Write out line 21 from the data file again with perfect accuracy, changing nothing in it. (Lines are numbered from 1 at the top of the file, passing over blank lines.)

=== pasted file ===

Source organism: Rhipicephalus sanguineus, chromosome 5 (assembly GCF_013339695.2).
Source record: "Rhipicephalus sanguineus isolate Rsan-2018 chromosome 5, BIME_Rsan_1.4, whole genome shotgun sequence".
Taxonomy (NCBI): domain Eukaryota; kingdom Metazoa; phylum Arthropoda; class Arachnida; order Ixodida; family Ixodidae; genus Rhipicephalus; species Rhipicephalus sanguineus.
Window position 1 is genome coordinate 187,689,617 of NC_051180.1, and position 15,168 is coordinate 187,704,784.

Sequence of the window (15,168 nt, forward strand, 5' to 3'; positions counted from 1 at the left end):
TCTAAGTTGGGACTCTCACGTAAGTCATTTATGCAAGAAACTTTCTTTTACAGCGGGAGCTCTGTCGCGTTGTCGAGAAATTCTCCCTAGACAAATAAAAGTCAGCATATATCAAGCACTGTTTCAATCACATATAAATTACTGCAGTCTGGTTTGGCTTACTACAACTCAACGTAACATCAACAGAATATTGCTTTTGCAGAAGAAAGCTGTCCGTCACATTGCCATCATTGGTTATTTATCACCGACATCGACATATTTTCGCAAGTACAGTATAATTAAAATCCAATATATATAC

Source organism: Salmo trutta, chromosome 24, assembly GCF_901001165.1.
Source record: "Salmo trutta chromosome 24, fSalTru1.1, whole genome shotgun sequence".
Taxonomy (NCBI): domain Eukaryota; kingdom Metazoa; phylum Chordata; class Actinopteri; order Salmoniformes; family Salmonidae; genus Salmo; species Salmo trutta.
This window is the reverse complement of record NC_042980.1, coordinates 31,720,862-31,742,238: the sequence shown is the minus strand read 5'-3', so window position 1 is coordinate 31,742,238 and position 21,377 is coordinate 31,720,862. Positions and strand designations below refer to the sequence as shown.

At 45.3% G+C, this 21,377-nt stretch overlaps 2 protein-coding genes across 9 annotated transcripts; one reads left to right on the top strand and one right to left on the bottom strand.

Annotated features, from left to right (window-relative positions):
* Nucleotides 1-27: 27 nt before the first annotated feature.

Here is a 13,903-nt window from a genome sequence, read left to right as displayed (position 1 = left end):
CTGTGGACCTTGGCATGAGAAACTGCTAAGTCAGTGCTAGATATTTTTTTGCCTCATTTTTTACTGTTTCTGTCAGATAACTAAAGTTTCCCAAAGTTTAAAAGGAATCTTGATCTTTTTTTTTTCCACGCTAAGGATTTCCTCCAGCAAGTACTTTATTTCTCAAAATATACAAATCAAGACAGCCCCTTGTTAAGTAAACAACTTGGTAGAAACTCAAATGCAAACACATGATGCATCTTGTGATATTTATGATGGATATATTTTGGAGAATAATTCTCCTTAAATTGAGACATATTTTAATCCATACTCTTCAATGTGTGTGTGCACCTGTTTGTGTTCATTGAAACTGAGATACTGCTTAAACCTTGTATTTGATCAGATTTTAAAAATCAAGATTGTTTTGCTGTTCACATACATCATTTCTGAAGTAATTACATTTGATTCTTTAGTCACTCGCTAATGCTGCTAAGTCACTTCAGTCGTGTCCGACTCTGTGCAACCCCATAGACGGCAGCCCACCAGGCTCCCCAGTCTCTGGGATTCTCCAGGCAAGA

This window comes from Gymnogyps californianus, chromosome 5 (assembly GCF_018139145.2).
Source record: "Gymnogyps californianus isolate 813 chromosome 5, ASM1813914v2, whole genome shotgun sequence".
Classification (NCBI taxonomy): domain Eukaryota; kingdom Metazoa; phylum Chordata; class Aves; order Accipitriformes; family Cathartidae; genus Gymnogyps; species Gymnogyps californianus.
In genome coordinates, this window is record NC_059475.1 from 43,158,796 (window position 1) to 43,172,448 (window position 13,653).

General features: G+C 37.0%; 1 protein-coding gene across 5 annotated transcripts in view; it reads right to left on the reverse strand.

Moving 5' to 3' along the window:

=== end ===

Moving 5' to 3' along the window: